How to Take Care of Dry Hands This Winter
Around this time of year, I always see an increase in patients complaining of dry and itchy hands. This is very common as the temperature drops and we begin warming our homes with forced air heating which lowers the humidity and dries out the skin. This leads to an impaired skin barrier which can make you more prone to rashes and other issues. Every part of your body is affected by these changes, but hands can be particularly sensitive.
Our hands are also more troublesome because they require frequent cleansing. This is a problem that has been become more of an issue post COVID as people appropriately try to minimize transmission of germs through use of hand sanitizers and hand washing. No other part of the body is so frequently stripped of the natural oils that protect the skin.
Taking proper care of your hands is not as simple as just applying lotion once a day. There are many steps that must be taken to keep your hands free of rashes and itching. I will address some of the most important steps to keep your hands soft and problem free this winter below.
Tip #1: Wear gloves when possible
Since one of the main irritants to the hands is frequent washing, anytime you can minimize the need to wash your hands or get them wet, you are significantly helping to maintain a healthy skin barrier. For activities such as gardening, washing dishes, cleaning, preparing food, and other task, wearing gloves can not only minimize exposure to irritants but also prevents the need to wash or rinse your hands afterwards.
Another helpful use of gloves is to wear them at night to lock in your moisturizer. Prior to going to bed, apply your favorite thick moisturizing cream or even Vaseline, and then cover your hands with gloves to keep the moisturizer in place. You may use cotton, nitrile, or any other type of gloves. Use this trick when your hands are particularly problematic. I think you will be surprised at how soft your hands will feel the next morning.
Tip #2: Use proper techniques to clean hands
When your hands do require cleaning due to exposure to potentially infectious material or being visibly dirty, proper cleaning is essential to avoid irritation. For most people, use of hand sanitizers is much less irritating than washing with soap and water. Personally, I do best with foam hand sanitizers containing alcohol. I use this type of sanitizer dozens of times a day at work with minimal irritation. When washing is required, use mild soaps to avoid stripping the skin of essential oils. When possible, dry your hands with a towel rather than an air drier as the forced air excessively dries the skin. Immediately after drying, apply a thick moisturizer.
Tip #3: Use the right type of moisturizer
While I do not think there is one hand moisturizer clearly better than others, there are certain characteristics you should look for when choosing one. It is important to pick a thick cream rather than a thin lotion as thicker moisturizers are much better for hydrating the skin. I tell my patients that if a moisturizer comes through a pump, it is probably too thin to be highly effective. The best moisturizers usually come in a jar or tube. If you are using the right type, you only need a small amount. The right moisturizer should feel like it is hydrating the skin without feeling greasy. If it feels greasy, you probably won't use it enough and you should search for one that best suits your skin.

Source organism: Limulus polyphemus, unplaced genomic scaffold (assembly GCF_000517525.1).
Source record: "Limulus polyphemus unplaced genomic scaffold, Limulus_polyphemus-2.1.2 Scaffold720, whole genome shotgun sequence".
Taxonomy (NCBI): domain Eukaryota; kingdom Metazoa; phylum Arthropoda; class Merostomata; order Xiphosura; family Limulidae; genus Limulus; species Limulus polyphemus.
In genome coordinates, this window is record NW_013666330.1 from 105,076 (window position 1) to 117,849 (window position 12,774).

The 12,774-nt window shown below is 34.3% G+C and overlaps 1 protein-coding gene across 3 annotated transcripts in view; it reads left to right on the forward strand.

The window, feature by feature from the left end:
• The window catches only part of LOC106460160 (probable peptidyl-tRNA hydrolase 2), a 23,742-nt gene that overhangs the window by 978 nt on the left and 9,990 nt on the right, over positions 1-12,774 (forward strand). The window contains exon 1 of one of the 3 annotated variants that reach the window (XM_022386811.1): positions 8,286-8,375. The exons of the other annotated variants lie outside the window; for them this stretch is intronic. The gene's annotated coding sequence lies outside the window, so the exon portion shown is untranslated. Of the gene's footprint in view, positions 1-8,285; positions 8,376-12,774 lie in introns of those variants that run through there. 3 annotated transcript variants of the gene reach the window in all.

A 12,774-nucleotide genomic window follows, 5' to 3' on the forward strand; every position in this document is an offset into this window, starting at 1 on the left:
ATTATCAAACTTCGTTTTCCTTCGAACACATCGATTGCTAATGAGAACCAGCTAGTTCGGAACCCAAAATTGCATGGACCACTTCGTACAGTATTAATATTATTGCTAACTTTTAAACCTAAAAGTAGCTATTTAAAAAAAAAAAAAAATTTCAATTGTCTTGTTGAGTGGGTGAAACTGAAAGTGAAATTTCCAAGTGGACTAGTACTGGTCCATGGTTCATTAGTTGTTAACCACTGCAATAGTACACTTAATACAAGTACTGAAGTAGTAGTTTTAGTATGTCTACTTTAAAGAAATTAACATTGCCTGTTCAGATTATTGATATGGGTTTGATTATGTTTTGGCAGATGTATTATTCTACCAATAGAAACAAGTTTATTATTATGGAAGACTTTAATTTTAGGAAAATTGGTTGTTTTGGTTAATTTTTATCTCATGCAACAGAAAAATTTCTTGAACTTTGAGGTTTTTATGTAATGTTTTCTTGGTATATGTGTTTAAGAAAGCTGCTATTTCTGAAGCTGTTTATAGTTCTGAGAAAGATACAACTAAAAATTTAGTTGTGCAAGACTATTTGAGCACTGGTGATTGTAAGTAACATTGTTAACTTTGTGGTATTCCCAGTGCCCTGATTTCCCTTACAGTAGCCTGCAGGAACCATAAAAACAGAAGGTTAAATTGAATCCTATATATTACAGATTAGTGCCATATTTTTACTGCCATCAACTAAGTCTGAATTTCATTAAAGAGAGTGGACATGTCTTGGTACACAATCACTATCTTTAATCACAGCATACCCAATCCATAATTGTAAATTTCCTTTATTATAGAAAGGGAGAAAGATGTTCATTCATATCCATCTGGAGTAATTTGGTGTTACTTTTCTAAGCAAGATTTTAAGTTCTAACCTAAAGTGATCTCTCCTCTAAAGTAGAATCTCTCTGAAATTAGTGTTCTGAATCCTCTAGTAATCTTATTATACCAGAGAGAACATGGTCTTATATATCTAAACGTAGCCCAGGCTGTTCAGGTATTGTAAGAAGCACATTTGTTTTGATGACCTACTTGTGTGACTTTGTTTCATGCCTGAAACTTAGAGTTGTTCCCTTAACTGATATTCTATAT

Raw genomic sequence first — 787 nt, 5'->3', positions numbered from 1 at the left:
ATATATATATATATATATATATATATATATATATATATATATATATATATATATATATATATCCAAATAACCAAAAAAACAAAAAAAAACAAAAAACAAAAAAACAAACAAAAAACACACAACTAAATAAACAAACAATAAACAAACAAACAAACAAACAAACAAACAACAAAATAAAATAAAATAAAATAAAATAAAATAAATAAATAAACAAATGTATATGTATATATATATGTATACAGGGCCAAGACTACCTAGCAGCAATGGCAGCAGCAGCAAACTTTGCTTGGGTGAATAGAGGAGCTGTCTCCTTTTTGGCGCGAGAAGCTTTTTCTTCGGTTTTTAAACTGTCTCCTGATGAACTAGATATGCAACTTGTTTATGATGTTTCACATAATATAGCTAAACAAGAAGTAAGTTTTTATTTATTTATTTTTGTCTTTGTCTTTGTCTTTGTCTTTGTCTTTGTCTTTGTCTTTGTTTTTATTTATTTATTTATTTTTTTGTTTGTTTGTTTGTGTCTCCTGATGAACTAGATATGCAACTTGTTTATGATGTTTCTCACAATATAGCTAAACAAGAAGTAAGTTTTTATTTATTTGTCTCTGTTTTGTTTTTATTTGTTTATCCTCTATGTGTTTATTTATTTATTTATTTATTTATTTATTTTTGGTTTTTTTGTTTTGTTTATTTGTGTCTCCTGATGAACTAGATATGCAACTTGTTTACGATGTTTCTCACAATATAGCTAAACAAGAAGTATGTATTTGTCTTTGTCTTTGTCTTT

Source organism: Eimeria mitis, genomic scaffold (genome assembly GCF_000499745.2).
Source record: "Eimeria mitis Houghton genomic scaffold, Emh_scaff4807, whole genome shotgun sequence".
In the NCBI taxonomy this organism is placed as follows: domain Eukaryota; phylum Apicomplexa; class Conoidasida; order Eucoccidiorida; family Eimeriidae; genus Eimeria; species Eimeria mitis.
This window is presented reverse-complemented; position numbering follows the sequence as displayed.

My favorite hand moisturizers include Epionce Restorative Hand Cream, O'Keeffe's Working Hands, Neutrogena Norwegian Formula Hand Cream, CeraVe Moisturizing Cream, and Cetaphil Moisturizing cream. There are many other excellent options, and it is important to try multiple options to see what works best for you. You should avoid moisturizers with heavy fragrances as they can irritate the skin or even cause allergic reactions.
Tip #4: Moisturize frequently
I cannot stress this point enough. I always ask my patients with dry hands if they use moisturizer frequently. Most reply "yes", but when I ask if they are applying at least 10 times a day, I very rarely get a "yes" to that question. On average, I moisturize my hands at least 10-15 times a day. I keep moisturizer everywhere; around the house, in my car, at my desk, and near every sink. If you have issues with dry or irritated hands, you should do likewise and make frequent moisturization a regular part of your daily routine.
Tip #5: Seek medical attention if you are still having issues
If you are following the suggestions listed above and are still having issues, you likely need medical help from a dermatologist. There are several medical conditions including infections, psoriasis, eczema, and many others that might only be fixed with proper evaluation and treatment including prescription medications. Do not hesitate to schedule an appointment if you are having issues even if you think it might only be dry skin.
It may seem like a lot of work, but following the above recommendations will help keep your hands free of most issues this winter. I hope you found these tips helpful and hope you have a happy and rash free winter this year. .